CIA archives show Pius XII saved Jews and opposed Nazis
Secret archives of the US Central Intelligence Agency (CIA) confirm that Pope Pius XII was actively involved in opposition to the Nazi regime and efforts to save Jewish lives, an Italian newspaper has revealed.
Citing documents from the World War II archives of the OSS, which would later become the CIA, Corriere della Sera has reported that Pope Pius XII summoned the German foreign minister and demanded a halt to the deportation of Jews as soon as he became aware of the Nazi policy. From that point forward, the Italian daily said, the Vatican steadily and openly opposed Hitler's efforts.
The CIA archives, which were opened to historians' scrutiny earlier this year, remark that in his Christmas message of 1942, Pope Pius XII asked for help for "those hundreds of thousands of people who-- for no fault of their own, but because of their race or nationality-- are condemned to death or gradual extinction."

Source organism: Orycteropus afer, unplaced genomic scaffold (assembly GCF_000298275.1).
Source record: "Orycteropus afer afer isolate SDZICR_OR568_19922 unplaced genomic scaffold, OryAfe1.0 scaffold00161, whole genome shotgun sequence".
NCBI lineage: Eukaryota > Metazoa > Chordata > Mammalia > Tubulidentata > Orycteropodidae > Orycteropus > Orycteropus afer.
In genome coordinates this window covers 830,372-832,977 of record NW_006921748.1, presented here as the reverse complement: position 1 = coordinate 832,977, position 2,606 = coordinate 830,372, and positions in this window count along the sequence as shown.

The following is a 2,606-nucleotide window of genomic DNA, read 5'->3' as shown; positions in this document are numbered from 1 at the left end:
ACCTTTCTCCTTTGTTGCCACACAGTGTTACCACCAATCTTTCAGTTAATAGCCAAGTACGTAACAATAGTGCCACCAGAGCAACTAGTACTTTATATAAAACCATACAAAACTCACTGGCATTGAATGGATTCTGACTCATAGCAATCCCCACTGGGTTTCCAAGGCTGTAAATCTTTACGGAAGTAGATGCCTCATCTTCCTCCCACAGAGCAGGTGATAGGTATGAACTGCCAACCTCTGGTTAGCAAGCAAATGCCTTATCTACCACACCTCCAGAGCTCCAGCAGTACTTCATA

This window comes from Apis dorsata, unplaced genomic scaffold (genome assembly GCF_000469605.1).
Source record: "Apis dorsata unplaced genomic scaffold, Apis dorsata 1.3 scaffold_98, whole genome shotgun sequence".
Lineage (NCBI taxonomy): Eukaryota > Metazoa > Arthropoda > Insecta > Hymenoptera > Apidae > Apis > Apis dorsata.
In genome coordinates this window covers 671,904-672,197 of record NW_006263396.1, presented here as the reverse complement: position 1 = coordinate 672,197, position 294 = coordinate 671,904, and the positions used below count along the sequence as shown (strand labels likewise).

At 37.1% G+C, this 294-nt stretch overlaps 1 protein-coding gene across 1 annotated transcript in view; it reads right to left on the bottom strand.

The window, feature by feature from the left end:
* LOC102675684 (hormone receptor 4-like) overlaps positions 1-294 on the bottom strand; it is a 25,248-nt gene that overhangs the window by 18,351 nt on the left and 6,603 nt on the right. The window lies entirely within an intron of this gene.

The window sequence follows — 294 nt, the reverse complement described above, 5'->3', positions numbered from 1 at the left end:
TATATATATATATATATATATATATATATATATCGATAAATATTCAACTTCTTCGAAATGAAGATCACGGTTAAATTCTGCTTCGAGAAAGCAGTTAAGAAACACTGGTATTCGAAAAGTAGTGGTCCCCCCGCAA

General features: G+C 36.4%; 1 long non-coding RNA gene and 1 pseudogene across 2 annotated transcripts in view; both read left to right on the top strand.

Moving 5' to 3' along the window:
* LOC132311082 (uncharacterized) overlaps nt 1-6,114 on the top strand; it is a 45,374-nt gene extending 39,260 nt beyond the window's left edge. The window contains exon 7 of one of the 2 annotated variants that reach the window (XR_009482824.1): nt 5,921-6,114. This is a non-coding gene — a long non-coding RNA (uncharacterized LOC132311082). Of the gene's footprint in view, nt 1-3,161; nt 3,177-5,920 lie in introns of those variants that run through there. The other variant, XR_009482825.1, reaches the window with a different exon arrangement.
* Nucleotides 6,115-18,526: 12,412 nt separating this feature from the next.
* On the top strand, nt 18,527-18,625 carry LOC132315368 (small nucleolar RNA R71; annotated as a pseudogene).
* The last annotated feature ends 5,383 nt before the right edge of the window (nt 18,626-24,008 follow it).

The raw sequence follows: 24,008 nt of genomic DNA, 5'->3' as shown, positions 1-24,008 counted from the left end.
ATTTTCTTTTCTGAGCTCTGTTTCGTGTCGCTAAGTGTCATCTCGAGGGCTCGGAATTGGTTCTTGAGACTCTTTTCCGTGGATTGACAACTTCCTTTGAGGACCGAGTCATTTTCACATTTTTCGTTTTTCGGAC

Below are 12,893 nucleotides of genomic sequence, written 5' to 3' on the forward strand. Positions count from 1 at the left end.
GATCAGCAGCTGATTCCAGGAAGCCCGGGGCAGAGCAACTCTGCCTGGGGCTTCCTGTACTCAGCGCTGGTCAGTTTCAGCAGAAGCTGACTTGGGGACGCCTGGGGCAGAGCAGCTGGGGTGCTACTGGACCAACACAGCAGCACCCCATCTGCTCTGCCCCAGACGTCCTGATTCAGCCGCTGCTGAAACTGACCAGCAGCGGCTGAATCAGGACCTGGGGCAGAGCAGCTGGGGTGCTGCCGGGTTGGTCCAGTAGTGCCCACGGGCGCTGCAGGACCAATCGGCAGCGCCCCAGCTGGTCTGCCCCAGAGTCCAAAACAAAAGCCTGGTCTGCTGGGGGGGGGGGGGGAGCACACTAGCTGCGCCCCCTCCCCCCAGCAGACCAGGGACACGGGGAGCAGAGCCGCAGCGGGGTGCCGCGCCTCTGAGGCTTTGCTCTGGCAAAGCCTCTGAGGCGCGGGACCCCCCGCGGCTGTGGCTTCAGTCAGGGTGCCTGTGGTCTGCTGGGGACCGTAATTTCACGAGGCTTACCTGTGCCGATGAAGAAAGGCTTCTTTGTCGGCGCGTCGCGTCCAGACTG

The American documents show that in July 1942, the papal nuncio in France met with leaders of the Vichy government, expressing the disapproval of the Holy See over the French government's decision to conclude an alliance with the Nazi regime.
The archives also show systematic German efforts to silence the Jesuit order in the south of Germany. A Jesuit provincial, in a document written just after the liberation of Germany from the Nazi regime, reported that the German government had demanded a list of all Jesuit priests, so that they could be rounded up and sent to concentration camps. The provincial, who was imprisoned himself when he refused to obey that order, added that the Jesuits behind bars helped to provide the Vatican with an accurate understanding of conditions in the concentration camps.